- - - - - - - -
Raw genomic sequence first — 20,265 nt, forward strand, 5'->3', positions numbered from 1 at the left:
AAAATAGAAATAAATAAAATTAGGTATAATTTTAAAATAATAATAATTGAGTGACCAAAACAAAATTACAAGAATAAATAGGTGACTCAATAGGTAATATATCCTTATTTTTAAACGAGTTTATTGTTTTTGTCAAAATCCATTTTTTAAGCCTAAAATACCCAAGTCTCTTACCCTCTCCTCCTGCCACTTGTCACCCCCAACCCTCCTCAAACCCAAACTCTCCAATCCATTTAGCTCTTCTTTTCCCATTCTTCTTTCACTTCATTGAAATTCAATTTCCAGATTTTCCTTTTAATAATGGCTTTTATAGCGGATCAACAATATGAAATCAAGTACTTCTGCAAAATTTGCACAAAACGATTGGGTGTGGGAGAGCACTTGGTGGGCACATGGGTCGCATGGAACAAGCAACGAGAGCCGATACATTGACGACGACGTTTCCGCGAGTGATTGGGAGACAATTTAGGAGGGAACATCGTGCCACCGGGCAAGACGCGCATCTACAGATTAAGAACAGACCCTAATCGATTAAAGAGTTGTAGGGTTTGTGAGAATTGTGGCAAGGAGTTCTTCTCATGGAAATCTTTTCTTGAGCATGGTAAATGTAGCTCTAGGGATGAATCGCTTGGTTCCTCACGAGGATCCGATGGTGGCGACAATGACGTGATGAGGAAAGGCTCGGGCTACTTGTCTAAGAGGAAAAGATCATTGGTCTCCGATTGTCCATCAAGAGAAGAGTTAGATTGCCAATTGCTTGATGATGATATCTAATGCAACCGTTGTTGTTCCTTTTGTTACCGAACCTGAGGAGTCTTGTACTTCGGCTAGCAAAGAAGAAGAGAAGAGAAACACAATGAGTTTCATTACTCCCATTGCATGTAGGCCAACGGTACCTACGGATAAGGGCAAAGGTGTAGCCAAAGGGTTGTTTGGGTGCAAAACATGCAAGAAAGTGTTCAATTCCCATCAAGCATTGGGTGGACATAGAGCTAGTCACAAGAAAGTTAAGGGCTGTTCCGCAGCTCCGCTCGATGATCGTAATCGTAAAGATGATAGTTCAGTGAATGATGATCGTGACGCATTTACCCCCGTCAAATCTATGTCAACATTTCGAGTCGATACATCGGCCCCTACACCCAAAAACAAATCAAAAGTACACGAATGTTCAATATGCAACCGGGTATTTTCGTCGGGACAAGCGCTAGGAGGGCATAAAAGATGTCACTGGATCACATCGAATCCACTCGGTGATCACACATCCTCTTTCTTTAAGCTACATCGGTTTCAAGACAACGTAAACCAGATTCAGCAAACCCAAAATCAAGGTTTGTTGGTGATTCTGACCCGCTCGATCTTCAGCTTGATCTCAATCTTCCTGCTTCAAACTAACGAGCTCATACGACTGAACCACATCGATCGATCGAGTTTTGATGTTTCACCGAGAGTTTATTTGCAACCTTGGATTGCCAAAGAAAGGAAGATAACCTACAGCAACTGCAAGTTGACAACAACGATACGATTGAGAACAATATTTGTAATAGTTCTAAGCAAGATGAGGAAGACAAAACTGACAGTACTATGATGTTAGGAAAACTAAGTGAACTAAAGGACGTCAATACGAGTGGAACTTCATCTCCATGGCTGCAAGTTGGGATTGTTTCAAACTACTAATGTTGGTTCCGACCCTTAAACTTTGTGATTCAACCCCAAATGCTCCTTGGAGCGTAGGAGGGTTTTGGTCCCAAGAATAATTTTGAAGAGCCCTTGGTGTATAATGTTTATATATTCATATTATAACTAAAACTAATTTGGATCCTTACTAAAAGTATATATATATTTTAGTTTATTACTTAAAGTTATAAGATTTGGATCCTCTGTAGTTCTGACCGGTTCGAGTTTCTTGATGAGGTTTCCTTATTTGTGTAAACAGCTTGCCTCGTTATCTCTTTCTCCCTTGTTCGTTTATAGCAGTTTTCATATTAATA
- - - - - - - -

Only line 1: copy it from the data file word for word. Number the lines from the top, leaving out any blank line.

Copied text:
Raw genomic sequence first — 20,265 nt, forward strand, 5'->3', positions numbered from 1 at the left: